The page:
SeaCURE BWMS Completes First Stage Testing

Maritime Activity Reports, Inc.

August 10, 2015

Photo: Evoqua Water Technologies

Photo: Evoqua Water Technologies

Evoqua Water Technologies has become the first company to complete low salinity (brackish) water testing for ballast water management solutions (BWMS), the company announced today.
As part of United States Coast Guard (USCG) protocols, BWMS are designed to safely protect the environment and world economies from invasive aquatic species damage. 
Testing for the SeaCURE system for BWMS was completed at the Marine Environmental Resource Center (MERC) in Baltimore, Md. under rigorous conditions that replicate the environment in which the system will be operating, Evoqua said, noting it is the first to complete this phase of testing with a U.S. Independent Laboratory. The low salinity (brackish) trials are the first of three phases required for full USCG approval. The SeaCURE system will next move on to fresh water testing and sea trials planned for later in the year. 
The SeaCURE system has already attained alternate management systems (AMS) acceptance for fresh, brackish and full saline water and was the first electrochlorination system to receive AMS acceptance for all three salinities. AMS approval is a temporary designation granted to a system that has already been approved by an international administration. The SeaCURE system is believed to be the only side-stream electrochlorination system on the market to be AMS approved for all three types of water, according to Evoqua. The USCG protocol BWMS testing for the brackish water phase was completed on July 30, 2015. 
“The passing of this initial trial is no easy feat and we are proud to be the first to complete this testing with a United States independent laboratory,” said Rodney Aulick, president of Evoqua’s Products and Technologies division. “Our SeaCURE system is a great example of applying leading technology to benefit the environment, our customers and economies around the world.” 
The most widely referenced paper (Pimentel et al. 2005) on invasive species estimates the economic impact to the U.S. alone is more than $120 billion in damages every year.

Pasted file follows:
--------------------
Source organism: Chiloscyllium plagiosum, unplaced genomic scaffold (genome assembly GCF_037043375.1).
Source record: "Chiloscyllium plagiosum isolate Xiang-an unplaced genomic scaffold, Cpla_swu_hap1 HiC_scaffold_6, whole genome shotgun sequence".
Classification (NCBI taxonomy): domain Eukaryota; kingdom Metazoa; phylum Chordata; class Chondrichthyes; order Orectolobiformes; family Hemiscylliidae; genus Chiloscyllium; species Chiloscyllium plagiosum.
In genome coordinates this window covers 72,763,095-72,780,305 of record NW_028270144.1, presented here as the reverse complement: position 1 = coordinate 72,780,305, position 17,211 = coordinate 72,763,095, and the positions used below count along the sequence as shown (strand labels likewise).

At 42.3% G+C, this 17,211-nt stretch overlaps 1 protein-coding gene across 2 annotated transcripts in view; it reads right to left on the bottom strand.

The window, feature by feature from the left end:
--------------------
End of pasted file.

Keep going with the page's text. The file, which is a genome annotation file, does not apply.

“We’re very excited about moving on to the next stages of the process. It is our goal to be the first to complete all three phases of the USCG protocols,” said Ian Stentiford, vice president and general manager of Evoqua’s Electrocatalytic business. “As we are working to comply with U.S. regulations, we decided it would be most appropriate to test our BWMS via a U.S. Independent Laboratory. We believe the U.S.A testing provides the most realistic and stringent testing conditions for USCG approval.
“Approvals such as those we have already achieved will give our customers the confidence that they will not only be investing in a system that has passed the relevant compliance tests on a particular day, but also a solution that will comply with regulations for the lifetime of their vessel,” Stentiford said. “Our SeaCURE system is a proven solution that guarantees peace of mind, and in our view is the most reliable product of its kind available. Furthermore it is our belief that using our SeaCURE BWMS will ultimately increase the residual value of a vessel.”
Designed as a safe, secure system suitable for gas carriers, tankers, bulk carriers and container vessels, SeaCURE systems for BWMS is suitable for vessels with higher ballast water flow rates ranging from 500 to 4,000 cubic meters per hour. Higher flow rates can be accommodated by using multiple units. SeaCURE systems for BWMS are equally suitable for retrofitting on existing vessels as well as for installation and use on new-build ships.
SeaCURE systems for BWMS are based on the technology used in Evoqua’s Chloropac system, which, with over 40 years’ experience across the maritime industry, can operate continuously either as a marine growth prevention device or, when specified, as a dual-purpose system sharing the same resources for ballast water treatment. This flexibility in design can provide ship owners with maintenance savings and improved return on investment. 
The SeaCUREsystem is similarly designed to save energy and reduce operating costs for the ship owner. Variations in demand are taken into account to deliver biocide only at the dosage necessary for successful ballast water treatment.
Made in Caldicot, Wales, which is Evoqua’s Electrocatalytic division’s central location for product manufacture, Evoqua has entered into a number of partnerships to provide production capabilities across the world, and has also formed relationships with companies in the Far East to meet future demand. 
For example, Evoqua has established a relationship with Damen Shipyards to supply SeaCURE systemsthrough Daman’s worldwide BWMS retrofitting service. Damen’s BWMS experts use 3D scanning techniques to create a customized engineering package. Installation of SeaCURE systems for BWMS can be undertaken either at any of Damen’s 40 shipyards or alternatively at a customer-selected non-Damen yard.
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